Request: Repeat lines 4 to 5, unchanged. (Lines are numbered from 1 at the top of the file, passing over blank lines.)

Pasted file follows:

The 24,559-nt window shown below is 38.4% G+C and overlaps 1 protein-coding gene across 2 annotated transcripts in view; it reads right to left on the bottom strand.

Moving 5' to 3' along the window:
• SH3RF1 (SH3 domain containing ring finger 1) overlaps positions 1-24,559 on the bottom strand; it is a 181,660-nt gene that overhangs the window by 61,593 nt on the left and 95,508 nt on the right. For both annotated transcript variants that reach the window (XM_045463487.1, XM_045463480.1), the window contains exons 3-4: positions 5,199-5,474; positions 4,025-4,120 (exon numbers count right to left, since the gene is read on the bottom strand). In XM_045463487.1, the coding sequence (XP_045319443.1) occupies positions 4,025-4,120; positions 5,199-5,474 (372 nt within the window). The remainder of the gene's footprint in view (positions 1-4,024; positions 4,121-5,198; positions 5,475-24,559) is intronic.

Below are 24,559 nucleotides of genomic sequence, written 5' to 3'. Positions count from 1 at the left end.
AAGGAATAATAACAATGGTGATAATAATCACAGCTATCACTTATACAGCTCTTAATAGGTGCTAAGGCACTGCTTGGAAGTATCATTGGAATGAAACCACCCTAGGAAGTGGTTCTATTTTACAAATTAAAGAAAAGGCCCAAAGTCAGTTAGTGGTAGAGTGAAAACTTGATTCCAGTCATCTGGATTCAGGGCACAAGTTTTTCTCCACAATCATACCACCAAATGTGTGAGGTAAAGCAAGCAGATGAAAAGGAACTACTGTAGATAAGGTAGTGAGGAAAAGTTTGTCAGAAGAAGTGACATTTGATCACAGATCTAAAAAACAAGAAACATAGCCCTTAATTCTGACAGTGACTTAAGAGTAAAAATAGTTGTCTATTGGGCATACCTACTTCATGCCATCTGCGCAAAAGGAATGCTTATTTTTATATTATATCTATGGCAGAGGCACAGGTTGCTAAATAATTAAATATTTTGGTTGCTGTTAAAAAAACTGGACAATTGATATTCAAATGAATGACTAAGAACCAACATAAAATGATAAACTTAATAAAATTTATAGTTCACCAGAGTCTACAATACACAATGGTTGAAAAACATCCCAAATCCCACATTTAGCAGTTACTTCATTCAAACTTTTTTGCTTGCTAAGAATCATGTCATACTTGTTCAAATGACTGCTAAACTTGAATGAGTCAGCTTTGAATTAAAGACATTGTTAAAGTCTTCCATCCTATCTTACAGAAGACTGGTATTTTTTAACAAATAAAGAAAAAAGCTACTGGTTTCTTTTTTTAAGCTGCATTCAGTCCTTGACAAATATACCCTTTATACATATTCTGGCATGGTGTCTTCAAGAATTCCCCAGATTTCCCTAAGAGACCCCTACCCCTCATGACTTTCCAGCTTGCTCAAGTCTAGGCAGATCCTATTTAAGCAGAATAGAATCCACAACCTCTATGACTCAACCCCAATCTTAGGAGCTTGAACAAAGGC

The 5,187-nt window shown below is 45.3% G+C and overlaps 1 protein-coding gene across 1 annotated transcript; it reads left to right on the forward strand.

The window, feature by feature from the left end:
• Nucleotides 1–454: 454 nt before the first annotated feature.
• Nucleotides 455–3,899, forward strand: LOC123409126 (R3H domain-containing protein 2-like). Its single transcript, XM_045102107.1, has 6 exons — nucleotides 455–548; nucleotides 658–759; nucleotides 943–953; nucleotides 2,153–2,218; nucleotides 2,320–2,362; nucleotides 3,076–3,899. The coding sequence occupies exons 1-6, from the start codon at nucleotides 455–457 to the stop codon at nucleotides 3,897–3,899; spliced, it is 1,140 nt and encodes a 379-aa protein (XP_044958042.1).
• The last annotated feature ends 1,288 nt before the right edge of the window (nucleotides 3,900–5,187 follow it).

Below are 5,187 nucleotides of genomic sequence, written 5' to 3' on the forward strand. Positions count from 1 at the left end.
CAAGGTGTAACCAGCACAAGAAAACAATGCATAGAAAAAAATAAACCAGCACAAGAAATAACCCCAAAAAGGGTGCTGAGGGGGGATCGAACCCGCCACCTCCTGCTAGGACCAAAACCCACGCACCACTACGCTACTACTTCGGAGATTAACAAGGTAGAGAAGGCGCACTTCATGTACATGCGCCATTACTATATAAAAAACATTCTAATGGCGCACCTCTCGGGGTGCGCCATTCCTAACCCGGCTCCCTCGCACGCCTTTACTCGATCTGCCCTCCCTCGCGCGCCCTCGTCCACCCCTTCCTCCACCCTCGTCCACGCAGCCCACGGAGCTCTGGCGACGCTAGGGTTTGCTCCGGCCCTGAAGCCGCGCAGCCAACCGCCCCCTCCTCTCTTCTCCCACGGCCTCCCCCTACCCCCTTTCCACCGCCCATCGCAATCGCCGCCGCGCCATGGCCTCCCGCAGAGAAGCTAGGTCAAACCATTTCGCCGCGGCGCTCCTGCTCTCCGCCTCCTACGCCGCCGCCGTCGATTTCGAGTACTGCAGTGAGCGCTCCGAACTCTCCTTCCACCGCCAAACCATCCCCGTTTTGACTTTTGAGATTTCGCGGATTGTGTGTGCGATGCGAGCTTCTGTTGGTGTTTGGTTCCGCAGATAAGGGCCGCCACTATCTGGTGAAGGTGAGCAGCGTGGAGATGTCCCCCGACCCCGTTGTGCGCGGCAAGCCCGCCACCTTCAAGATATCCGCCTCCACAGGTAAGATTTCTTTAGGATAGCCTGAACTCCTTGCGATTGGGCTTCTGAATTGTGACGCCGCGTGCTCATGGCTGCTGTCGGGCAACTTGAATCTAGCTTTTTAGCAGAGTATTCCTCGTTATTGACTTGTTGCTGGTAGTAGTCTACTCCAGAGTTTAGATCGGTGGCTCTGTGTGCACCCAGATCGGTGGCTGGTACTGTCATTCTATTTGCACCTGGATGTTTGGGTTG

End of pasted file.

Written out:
Below are 24,559 nucleotides of genomic sequence, written 5' to 3'. Positions count from 1 at the left end.
AAGGAATAATAACAATGGTGATAATAATCACAGCTATCACTTATACAGCTCTTAATAGGTGCTAAGGCACTGCTTGGAAGTATCATTGGAATGAAACCACCCTAGGAAGTGGTTCTATTTTACAAATTAAAGAAAAGGCCCAAAGTCAGTTAGTGGTAGAGTGAAAACTTGATTCCAGTCATCTGGATTCAGGGCACAAGTTTTTCTCCACAATCATACCACCAAATGTGTGAGGTAAAGCAAGCAGATGAAAAGGAACTACTGTAGATAAGGTAGTGAGGAAAAGTTTGTCAGAAGAAGTGACATTTGATCACAGATCTAAAAAACAAGAAACATAGCCCTTAATTCTGACAGTGACTTAAGAGTAAAAATAGTTGTCTATTGGGCATACCTACTTCATGCCATCTGCGCAAAAGGAATGCTTATTTTTATATTATATCTATGGCAGAGGCACAGGTTGCTAAATAATTAAATATTTTGGTTGCTGTTAAAAAAACTGGACAATTGATATTCAAATGAATGACTAAGAACCAACATAAAATGATAAACTTAATAAAATTTATAGTTCACCAGAGTCTACAATACACAATGGTTGAAAAACATCCCAAATCCCACATTTAGCAGTTACTTCATTCAAACTTTTTTGCTTGCTAAGAATCATGTCATACTTGTTCAAATGACTGCTAAACTTGAATGAGTCAGCTTTGAATTAAAGACATTGTTAAAGTCTTCCATCCTATCTTACAGAAGACTGGTATTTTTTAACAAATAAAGAAAAAAGCTACTGGTTTCTTTTTTTAAGCTGCATTCAGTCCTTGACAAATATACCCTTTATACATATTCTGGCATGGTGTCTTCAAGAATTCCCCAGATTTCCCTAAGAGACCCCTACCCCTCATGACTTTCCAGCTTGCTCAAGTCTAGGCAGATCCTATTTAAGCAGAATAGAATCCACAACCTCTATGACTCAACCCCAATCTTAGGAGCTTGAACAAAGGC